Horse auctions are held every week across the United States. An unthinkable fate can await horses sold at auctions. These auctions attract many attendees for vastly different reasons. Kill-buyers will typically attend large auctions, while horse dealers go from small auction to small auction, to fill a load for a contract or they resell horses at larger auctions for a profit. Rescue organizations will attend both types of these auctions in the hopes of giving these majestic animals a second chance at life as was the case in January 2019.
Gerda’s Equine Rescue of Townshend, Vermont rescued nine horses the week of January 21st, 2019. One horse in particular, Pippin, was said to be a healthy gelding, yet when he arrived at the rescue the cruel truth of his past was uncovered. Shockingly, Pippin was not a gelding, but a stallion who had been sexually assaulted with a sharp object forcefully inserted into his rectum. It is incomprehensible how someone could abuse this sweet mini horse. Pippin’s medical needs were urgent as his rescuers told ISF, “His own rectum had been sealed shut and the large and inflamed, painful opening is where he now passes manure from.” Dr. Myhre of the Myhre Equine Clinic evaluated Pippin. Pippin was unmistakably abused and neglected as he was also underweight, suffered from slipper feet, had rope scars inside his mouth and severe gingivitis, since he most likely never had his teeth floated. Dr. Myhre believed, with surgery, he could repair Pippin’s rectum, giving him a long and happy life. He also stated he could geld him on the same day so Pippin would only undergo one surgery.
Those at Gerda’s Equine Rescue believed Pippin was an extraordinary horse. They said, “It is truly amazing how a little mini who has been so abused by humans can still be so trusting and loving. This little guy just wants to snuggle up and get attention from anyone who will give it to him. He will make a great addition to any family.” Determined to get Pippin the medical care he urgently needed, they turned to ISF and received an Emergency Medical Care Grant.
Pippin was transferred to a foster farm where Nancy Hoit, a Gerda’s Equine Rescue Board member visited Pippin. He immediately walked to Nancy and rested his little head in her lap and she knew he would be coming home with her. Nancy accompanied Pippin to Dr. Mhyre’s clinic in February 2019 where he underwent successful surgery. Dr. Myhre repaired Pippin’s rectum and performed his gelding procedure. He also trimmed his slipper feet with the guidance of X-rays enabling Pippin to finally walk comfortably. Pippin did remarkably well after surgery. He began eating and passing manure regularly. He will need to continue gaining weight as he was a 3 out of 9 on the Henneke body scale, but Pippin was ready to leave the foster farm. He is now being showered in love with Nancy on her farm in Massachusetts.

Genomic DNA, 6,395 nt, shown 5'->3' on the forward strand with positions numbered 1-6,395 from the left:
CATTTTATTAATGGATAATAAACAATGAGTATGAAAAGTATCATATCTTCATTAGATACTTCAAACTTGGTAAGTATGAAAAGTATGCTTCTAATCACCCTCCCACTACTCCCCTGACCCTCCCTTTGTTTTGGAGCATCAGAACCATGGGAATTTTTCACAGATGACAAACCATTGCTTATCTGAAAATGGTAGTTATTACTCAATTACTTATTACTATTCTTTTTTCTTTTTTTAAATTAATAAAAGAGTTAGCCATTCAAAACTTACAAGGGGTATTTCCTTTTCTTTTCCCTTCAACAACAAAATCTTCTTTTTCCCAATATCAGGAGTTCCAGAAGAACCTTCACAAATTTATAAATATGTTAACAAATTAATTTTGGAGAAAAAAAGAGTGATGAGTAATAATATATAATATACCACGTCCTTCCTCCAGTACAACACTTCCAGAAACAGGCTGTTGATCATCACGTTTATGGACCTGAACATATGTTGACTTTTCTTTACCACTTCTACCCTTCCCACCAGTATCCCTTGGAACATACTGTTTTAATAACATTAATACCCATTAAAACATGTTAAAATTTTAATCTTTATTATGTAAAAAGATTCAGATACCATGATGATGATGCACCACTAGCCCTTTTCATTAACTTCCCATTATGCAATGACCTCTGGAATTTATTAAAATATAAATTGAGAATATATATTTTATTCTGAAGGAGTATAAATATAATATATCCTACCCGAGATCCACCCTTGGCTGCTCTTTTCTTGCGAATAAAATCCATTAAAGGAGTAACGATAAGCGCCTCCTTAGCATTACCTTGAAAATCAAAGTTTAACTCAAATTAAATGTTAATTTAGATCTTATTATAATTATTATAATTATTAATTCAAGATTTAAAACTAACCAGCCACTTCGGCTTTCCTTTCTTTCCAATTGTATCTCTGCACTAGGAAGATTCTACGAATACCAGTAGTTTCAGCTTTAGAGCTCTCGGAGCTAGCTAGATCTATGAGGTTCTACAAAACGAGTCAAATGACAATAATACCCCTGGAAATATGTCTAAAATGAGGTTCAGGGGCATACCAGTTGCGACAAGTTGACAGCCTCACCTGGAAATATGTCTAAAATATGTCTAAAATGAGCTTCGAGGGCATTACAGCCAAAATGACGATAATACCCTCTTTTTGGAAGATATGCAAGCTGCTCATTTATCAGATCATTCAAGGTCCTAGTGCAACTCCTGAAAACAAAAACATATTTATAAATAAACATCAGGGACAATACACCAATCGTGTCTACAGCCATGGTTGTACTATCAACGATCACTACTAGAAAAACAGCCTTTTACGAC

Gerda’s Equine Rescue had this to say about what they learned from Pippin’s rescue,"Never stop believing that there are good people in the world. Little Pippin experienced so much abuse and neglect in his life and he still has so much love to give. From all of us at the rescue we want to thank you for believing in Pippin and helping us to get the treatment he so badly deserved.” Pippin’s trusting and loving nature, despite his unfathomable abuse and neglect, show he truly is a remarkable majestic mini.
Written by Theresa Blangiforti
Edited by Bob Stone
ISF depends on your support to provide programs like our Medical Emergency Care Grant for Animals. Please consider donating today.